Dr Moritz Bobbert begins by asking what legal work is and concludes that attorneys "perform legal work when they use their legal knowledge, their training as lawyers and their experience and skills in performing that work" [editor's translation]. He maintains that attorneys need to apply legal rules and concepts to the particular circumstances presented by their clients - that is the essence of legal work.
The author then asks what comprises conveyancing. He understands it to be much more than mechanically completing documents, although he concedes that this is all that happens under certain circumstances. Conveyancers cannot practice without a thorough knowledge of the common law - especially the law of things.
Conveyancers have to know the different branches of private law as well as the capita selecta of mercantile law. Income tax also falls under their purview as well as an in-depth knowledge of the Deeds Registries Act 47 of 1947. They also have to know other acts, including the Sectional Titles Act 95 of 1986 and new legislation that is constantly been enacted - such as the Development Facilitation Act 67 of 1995.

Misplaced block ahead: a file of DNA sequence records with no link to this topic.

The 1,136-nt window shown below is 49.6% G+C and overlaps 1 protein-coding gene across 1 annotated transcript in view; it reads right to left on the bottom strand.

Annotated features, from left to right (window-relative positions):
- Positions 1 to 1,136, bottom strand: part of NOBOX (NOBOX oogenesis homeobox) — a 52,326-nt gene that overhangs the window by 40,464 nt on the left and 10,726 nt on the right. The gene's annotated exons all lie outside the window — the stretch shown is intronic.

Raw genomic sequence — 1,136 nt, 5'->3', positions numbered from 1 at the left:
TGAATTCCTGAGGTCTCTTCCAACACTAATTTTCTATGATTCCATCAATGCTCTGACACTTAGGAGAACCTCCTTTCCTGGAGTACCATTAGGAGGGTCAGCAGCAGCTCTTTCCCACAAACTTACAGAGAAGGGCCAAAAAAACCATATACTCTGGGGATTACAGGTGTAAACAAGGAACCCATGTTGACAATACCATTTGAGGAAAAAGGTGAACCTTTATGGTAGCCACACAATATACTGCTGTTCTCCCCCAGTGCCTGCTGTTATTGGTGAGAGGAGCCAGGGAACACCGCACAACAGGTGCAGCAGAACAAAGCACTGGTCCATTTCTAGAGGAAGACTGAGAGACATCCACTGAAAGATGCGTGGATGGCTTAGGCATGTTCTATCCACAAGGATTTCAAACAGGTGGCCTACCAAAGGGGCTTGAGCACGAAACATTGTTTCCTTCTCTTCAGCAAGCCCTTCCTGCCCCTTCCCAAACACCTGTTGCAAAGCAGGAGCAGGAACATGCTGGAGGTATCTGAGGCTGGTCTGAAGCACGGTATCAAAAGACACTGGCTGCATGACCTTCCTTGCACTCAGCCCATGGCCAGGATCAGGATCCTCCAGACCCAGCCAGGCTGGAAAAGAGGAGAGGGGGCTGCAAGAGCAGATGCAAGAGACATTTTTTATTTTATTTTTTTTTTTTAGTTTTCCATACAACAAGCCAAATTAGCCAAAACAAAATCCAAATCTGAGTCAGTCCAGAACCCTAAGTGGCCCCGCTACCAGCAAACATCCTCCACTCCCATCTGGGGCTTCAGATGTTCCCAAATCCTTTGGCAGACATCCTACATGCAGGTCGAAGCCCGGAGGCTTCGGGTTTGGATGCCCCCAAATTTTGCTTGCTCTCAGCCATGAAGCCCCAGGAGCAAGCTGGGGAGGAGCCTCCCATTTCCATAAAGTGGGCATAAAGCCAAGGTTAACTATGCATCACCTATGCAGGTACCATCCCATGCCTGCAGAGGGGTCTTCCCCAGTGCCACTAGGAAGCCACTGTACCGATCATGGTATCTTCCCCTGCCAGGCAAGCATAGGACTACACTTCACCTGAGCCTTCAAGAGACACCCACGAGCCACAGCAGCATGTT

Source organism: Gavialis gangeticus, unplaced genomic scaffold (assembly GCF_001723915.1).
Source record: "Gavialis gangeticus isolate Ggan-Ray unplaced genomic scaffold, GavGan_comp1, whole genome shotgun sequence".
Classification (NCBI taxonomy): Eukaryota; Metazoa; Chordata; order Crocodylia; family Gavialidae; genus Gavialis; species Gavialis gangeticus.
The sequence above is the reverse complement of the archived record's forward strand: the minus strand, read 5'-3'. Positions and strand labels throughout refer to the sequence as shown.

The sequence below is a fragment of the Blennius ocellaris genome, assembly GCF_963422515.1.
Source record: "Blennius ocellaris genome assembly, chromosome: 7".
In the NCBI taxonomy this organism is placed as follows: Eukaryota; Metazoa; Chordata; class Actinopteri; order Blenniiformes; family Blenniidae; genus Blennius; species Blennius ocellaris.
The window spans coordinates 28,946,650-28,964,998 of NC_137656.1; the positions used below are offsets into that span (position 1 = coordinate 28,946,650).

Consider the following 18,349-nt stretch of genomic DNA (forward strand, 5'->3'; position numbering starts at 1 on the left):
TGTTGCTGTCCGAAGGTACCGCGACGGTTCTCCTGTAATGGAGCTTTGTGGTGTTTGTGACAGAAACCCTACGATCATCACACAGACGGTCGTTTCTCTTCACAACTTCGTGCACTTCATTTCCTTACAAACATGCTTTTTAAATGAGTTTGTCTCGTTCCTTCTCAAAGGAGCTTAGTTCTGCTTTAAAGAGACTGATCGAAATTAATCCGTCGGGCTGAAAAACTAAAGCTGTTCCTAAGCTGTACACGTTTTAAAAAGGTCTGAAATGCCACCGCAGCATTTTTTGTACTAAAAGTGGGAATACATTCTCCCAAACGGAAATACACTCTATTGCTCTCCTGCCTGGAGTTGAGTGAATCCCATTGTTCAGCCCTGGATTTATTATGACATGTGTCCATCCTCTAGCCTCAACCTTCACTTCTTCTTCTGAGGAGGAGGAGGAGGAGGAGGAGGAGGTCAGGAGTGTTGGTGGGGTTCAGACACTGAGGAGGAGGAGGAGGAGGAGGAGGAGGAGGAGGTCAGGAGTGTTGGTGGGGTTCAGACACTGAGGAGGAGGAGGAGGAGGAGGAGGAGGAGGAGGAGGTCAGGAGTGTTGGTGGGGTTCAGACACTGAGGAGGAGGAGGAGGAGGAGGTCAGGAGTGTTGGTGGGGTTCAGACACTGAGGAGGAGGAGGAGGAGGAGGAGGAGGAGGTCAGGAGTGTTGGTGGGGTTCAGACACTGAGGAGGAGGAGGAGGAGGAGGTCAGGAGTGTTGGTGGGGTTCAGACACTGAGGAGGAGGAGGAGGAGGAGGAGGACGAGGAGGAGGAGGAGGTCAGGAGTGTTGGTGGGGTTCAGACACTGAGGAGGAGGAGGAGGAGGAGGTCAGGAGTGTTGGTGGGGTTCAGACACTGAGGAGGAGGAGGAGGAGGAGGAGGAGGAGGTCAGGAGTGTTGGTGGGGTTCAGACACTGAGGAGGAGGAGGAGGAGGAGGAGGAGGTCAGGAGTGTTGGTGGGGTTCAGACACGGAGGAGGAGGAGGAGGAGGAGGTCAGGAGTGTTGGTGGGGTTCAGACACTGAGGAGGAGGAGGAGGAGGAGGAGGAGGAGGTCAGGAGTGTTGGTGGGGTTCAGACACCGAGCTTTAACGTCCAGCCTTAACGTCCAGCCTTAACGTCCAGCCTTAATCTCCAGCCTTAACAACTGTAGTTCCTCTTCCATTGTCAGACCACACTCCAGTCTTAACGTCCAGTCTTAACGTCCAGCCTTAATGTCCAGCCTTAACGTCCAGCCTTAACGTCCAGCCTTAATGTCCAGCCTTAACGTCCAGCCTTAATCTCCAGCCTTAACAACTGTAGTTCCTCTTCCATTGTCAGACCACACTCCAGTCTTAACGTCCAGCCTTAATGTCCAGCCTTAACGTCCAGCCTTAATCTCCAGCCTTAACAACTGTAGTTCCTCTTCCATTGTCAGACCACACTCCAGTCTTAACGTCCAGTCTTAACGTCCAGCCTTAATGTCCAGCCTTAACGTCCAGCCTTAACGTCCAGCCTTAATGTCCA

Our present system of land registration works well and the pivotal role of conveyancers cannot be over emphasized. Not only are they solely responsible for the description of both natural and juristic persons, they also have to ensure that the facts that appear in documents are correct.
Conveyancing is therefore a highly specialised profession that should only be performed by attorneys with the necessary legal education and background - including having passed conveyancing exams.